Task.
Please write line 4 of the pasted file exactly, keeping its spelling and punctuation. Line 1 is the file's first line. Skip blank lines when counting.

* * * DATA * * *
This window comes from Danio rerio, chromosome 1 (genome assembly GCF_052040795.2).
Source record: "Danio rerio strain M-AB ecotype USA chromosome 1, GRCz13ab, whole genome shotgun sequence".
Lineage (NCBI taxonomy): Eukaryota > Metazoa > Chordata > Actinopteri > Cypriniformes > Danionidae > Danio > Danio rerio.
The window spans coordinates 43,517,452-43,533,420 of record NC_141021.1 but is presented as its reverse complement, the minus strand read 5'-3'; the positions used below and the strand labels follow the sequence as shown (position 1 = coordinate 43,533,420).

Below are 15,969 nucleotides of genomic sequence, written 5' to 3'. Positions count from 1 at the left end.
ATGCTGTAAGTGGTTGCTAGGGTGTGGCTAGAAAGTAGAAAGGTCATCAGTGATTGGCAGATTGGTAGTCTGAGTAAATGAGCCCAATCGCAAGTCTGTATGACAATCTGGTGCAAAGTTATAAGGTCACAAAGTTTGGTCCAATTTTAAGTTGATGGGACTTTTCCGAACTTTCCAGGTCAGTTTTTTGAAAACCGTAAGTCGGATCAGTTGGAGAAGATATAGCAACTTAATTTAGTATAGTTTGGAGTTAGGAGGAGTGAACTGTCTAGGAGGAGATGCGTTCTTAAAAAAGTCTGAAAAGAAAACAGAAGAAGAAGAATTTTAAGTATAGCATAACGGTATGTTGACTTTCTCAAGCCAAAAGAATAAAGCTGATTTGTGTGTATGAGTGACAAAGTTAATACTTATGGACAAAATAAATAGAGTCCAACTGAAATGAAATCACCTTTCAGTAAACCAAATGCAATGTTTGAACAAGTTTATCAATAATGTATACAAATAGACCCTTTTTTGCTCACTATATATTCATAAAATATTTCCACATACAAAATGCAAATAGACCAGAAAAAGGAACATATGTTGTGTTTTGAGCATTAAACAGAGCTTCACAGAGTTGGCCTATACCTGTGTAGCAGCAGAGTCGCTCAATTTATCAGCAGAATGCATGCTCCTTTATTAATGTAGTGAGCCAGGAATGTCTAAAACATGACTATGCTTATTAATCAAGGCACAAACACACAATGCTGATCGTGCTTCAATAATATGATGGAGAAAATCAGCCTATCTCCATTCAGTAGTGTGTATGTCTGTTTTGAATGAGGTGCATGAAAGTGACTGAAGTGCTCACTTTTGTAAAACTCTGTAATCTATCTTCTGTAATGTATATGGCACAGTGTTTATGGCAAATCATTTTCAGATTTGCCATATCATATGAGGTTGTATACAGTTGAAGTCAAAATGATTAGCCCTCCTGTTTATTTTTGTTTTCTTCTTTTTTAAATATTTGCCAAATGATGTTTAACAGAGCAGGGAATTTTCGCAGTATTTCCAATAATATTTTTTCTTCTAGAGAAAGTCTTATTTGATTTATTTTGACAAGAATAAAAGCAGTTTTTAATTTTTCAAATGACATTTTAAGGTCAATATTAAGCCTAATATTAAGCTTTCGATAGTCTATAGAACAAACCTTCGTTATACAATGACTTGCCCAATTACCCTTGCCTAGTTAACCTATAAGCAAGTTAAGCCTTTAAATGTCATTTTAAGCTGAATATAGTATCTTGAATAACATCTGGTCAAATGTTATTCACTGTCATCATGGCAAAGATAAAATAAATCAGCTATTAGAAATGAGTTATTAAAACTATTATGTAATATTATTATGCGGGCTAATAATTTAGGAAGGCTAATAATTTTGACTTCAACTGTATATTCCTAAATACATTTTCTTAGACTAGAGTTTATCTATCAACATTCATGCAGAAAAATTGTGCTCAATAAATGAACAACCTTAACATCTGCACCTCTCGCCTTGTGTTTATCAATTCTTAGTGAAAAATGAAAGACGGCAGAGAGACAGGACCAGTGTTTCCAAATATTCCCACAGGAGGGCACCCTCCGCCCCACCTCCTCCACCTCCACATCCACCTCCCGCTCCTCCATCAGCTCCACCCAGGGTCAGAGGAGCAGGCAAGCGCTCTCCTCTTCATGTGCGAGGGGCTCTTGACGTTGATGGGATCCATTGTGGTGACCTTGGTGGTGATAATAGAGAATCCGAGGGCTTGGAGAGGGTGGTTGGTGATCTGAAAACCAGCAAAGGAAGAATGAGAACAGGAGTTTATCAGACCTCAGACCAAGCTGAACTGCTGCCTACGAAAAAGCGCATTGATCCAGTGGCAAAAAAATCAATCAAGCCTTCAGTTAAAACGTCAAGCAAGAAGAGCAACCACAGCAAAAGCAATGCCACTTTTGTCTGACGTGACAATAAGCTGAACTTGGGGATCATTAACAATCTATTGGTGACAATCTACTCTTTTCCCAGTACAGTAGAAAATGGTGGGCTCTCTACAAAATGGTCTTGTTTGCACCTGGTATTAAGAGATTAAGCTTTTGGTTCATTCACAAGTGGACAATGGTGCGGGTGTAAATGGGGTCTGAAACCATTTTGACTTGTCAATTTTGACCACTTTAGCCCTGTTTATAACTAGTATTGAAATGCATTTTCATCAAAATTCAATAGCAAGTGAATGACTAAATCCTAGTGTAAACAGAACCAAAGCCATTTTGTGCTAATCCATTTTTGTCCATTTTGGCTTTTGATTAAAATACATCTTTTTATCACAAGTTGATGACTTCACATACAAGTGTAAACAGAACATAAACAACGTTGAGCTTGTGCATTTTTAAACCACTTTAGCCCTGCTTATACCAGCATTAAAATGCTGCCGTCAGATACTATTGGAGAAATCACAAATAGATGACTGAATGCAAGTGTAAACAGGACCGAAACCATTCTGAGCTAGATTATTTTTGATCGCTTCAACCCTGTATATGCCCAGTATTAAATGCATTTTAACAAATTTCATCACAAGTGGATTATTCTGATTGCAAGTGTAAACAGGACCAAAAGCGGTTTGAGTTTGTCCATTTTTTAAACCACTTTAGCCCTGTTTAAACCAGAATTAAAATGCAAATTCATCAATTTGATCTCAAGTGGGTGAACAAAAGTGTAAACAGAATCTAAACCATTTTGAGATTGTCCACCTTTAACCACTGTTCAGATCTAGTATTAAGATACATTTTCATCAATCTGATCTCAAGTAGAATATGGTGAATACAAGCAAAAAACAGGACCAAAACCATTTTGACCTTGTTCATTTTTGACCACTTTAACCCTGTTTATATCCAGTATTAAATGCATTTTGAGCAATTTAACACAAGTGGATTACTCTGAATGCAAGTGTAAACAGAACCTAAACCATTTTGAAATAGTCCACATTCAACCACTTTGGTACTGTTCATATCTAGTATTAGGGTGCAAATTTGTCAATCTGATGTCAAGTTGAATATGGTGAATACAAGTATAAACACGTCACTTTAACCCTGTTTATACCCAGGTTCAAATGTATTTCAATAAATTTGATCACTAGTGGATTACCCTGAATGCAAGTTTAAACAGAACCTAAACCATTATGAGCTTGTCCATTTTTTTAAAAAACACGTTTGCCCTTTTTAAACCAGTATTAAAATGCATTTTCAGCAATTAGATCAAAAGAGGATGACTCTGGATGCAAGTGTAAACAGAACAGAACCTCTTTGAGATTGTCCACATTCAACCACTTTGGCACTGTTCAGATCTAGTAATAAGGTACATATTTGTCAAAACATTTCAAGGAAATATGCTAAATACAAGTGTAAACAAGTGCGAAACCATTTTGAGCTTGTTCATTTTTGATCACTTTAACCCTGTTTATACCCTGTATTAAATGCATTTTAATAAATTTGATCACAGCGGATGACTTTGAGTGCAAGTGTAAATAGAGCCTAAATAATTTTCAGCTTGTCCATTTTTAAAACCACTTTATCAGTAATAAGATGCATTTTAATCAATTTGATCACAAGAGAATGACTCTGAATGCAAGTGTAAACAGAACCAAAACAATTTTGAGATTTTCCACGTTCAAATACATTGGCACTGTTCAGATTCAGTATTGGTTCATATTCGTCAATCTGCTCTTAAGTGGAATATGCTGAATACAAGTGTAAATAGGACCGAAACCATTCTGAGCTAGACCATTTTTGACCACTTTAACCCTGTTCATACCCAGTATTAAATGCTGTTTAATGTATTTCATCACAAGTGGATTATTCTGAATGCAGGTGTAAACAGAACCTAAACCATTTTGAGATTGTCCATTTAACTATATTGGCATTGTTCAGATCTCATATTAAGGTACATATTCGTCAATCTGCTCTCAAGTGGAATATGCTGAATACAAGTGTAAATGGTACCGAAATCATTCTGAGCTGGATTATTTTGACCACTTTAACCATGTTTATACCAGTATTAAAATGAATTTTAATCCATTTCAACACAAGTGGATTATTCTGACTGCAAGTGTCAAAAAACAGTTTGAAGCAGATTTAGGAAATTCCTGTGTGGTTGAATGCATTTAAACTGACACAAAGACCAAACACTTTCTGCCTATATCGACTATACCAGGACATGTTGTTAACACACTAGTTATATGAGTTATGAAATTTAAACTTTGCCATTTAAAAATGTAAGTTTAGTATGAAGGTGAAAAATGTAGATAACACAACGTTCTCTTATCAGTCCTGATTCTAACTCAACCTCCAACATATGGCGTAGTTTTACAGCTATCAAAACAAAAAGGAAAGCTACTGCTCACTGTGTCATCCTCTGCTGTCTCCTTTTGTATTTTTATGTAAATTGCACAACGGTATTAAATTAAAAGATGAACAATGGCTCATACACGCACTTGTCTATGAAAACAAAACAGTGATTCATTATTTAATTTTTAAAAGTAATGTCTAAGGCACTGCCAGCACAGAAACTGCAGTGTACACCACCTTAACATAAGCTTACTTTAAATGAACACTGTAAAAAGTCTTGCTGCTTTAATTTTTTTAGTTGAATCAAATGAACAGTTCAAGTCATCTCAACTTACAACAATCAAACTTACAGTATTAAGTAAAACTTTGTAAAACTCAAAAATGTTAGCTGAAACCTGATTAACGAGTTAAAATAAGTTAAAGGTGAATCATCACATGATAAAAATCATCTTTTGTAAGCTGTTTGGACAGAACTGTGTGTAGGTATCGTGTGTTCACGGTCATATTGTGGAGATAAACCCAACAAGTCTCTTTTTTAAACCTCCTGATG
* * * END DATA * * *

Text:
The window spans coordinates 43,517,452-43,533,420 of record NC_141021.1 but is presented as its reverse complement, the minus strand read 5'-3'; the positions used below and the strand labels follow the sequence as shown (position 1 = coordinate 43,533,420).